“The highest form of ignorance is when you reject something you don’t know anything about.” Wayne Dyer

Several years ago in YAHOO news, an article caught my attention and as I read I realized I too have used similar analogies. In some dictionaries McJob has been described as a meaningless job, a job with no direction and very little in requirements and McDonald’s has sued to have it removed stating that jobs at McDonalds are meaningful and do have direction. I do know of a young man who started working at McDonald’s and is in Business School now and owns his own Starbucks. Ray Kroc many years ago before he passed away got his start selling milkshake machines to restaurants when he met the McDonald brothers who had a restaurant selling hamburgers. Ray Kroc’s widow in her will did leave, one and a half billion dollars to charity all based on working in McDonald’s. Ray Kroc founded the McDonalds franchise with literally nothing but an idea and hard work.
It was not apathy that built McDonalds and it was not ignorance and lack of learning that contributed. I often wonder if the self empowered ignorance of modern man is boredom.

“Observation was certain to have its rewards. Interest wonder, admiration grew, and the fact was appreciated that life was more than mere human manifestations; it was expressed in a multitude of form. This appreciation enriched Lakota existence. Life was vivid and pulsing; nothing was causal and commonplace. The Indian – lived in every sense of the word – from his first to his last breath.” Chief Luther Standing Bear, Teton Sioux

Each day as I observe students and teachers existing for lack of a better word, I see people who often are not experiencing life. They are simply occupying space as I say. I use a testing tool in my room, the Miller Analogy Test which is used often in graduate school programs for entrance. I explained how difficult the test is and how some I had data for graduate schools showing scores for acceptance and I made it very clear this was hard. Within every class I do this with one or two heed my warnings and quit right off the bat. Several however who actually have difficulty reading the test and I will read the questions to. Some completed the test. The actual grades on recent semester report cards were very bad yet in a class where the average reading level is extremely low over half the class had scores of 30 or higher. Granted this was not a valid test in the manner I gave it and only for fun. However imagine the self esteem building when I explain several local universities use 30 as a minimum for acceptance into a masters program and 45 for their Specialists programs and I had three students go over a score of 45. I also said there are teachers in this school who only scored a thirty as well.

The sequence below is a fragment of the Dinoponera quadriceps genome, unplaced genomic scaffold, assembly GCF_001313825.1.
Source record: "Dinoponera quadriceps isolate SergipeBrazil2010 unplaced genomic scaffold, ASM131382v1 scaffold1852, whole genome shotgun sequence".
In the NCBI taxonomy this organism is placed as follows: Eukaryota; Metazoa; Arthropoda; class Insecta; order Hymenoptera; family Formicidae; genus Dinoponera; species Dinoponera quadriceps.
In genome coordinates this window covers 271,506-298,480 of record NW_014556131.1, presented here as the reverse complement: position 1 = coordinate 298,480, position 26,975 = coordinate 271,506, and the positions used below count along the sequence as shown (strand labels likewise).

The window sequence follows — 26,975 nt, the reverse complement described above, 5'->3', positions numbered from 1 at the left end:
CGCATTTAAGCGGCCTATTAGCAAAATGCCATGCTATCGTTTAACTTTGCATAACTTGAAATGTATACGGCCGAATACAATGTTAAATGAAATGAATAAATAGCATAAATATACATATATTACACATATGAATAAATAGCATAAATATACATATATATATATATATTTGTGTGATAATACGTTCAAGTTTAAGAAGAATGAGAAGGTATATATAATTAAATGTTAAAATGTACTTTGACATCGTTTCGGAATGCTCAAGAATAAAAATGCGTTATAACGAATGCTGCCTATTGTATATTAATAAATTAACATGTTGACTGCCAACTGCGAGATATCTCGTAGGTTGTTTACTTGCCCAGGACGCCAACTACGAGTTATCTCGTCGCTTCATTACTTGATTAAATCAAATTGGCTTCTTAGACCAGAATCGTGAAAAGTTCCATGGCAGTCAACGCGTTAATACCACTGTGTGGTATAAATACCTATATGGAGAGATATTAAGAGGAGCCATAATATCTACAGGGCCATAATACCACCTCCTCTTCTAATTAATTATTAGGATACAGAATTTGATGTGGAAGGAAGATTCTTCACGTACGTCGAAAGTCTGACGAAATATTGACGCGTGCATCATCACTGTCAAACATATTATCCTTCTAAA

I am always amazed when challenges are thrown out how some people except, some dodge it and some quit. Earlier in my writing a passage from Kent Nerburn’s book The Wisdom of The Native Americans. “We taught our children by both example and instruction, but with an emphasis on example,…”, and as I thought back to my assignment of a test far beyond most capabilities they had taken the MAT it was in how it was approached no pressure applied you could or could not take it. I casually mentioned how hard and difficult but continually also mentioned I thought they could do it.
SUCCESS is more than simply doing something success is Seeing, Understanding, Commitment, Consideration, Education, and Satisfaction and of course Self. A simple concept but so difficult to teach when students have been beaten down all their educational lives and careers. Children Learn what they live is on my wall every day a giant black light poster from 1972. Keep all in harms way on your minds and in your hearts as our efforts to bring peace in the world become more difficult with each moment it seems.

Saying goodbye or is it hello?

Bird Droppings February 23, 2010
Saying Goodbye or is it hello?

It might have been the fact I had never pulled out my Eagle Scout card from 1967 in class before that got me thinking back. In today’s hurried and rushed society it seems fewer children are involved in Scouting. By chance two kids in one period were both active in troops in the area and asked me if I had ever been and it was a chance to talk Boy Scouts and I carry my worn and tattered Eagle Scout card in my wallet from so many years ago. It seemed almost yesterday however that it took me back about three years to preparing for my fathers funeral July 1, 2007. It was exactly seventy years ago that day the first National Boy Scout Jamboree started in Washington D.C. and President Franklin D. Roosevelt signed an official invitation to Boys Scouts’ nation wide. My dad was the Boy Scout of the year in New Jersey that particular year and of course going to the Jamboree. I had pulled out dad’s 1937 Jamboree neckerchief and his merit badge sash for my mother to put out at his service.